Not every HPJava program is a parallel program. In Chapter 1 we saw some examples of sequential HPJava codes. In fact any standard Java class can be used by an HPJava program, and typically the methods of standard Java classes aren't parallel programs.
For various reasons, some of which should become apparent as we go along, the HPJava system needs an unambiguous way to tell whether a given piece of code is supposed to be executed in a parallel way--distributed across multiple processes. In HPJava this is flagged by implementing a marker interface. Marker interfaces are a familiar mechanism in Java. Well known examples are the java.io.Serializable interface, which marks the instances of a particular class as being serializable, and the java.rmi.Remote interface, which marks the methods of a class as being remotely callable.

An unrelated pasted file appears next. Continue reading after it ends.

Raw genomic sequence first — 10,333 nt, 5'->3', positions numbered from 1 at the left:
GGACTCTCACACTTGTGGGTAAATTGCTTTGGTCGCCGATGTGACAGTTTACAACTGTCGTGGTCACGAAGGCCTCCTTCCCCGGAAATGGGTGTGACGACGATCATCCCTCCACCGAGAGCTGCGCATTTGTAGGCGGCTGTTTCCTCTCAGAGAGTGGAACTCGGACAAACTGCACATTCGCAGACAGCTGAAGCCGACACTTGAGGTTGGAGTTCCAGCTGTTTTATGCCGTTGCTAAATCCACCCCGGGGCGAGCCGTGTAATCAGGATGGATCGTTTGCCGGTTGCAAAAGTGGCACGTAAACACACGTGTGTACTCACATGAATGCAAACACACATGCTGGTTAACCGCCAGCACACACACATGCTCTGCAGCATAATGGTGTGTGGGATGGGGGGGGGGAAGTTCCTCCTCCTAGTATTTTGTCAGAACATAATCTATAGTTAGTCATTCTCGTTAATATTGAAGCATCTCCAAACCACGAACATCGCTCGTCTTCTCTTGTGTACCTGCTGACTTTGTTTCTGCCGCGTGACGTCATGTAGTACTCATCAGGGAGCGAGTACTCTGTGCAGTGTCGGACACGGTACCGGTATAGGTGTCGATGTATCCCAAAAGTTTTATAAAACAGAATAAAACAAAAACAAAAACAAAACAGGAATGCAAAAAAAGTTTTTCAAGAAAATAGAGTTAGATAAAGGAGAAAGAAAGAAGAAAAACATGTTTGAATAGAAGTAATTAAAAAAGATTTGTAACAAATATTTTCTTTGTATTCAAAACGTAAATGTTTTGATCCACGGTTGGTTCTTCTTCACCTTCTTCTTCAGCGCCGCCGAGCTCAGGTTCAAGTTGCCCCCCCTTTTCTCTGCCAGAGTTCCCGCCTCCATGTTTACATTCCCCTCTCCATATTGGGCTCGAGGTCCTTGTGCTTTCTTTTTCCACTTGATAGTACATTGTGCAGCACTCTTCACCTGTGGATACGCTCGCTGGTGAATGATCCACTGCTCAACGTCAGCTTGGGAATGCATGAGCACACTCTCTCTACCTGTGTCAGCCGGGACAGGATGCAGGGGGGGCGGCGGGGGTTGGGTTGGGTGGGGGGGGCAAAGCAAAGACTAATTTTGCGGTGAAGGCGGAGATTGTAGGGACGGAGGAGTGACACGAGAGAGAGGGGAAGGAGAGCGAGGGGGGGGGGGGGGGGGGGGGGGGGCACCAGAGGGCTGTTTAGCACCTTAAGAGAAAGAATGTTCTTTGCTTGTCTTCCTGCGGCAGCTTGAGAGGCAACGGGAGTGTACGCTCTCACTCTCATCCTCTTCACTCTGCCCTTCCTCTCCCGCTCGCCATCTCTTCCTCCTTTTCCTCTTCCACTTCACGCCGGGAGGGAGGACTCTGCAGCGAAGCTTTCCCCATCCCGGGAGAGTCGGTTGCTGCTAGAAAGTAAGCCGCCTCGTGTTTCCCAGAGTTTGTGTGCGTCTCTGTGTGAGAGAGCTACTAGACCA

HPJava defines a marker interface hpjava.lang.HPspmd. Any class that implements this interface is referred to as an HPspmd class. The methods and constructors of HPspmd classes are supposed to be executed in a parallel context--they are meant to be invoked concurrently by a group of cooperating processes.
Consider these two examples:
Suppose we save these fragments in source files EgSeqHello.hpj and EgParHello.hpj respectively, and compile them using the hpjavac command as described in section 1.1.2. We assume that the class path is set up as described there, so that we are running under the multithreaded model.
If we start either class without specifying the hpjava.numprocs
property, the result is the same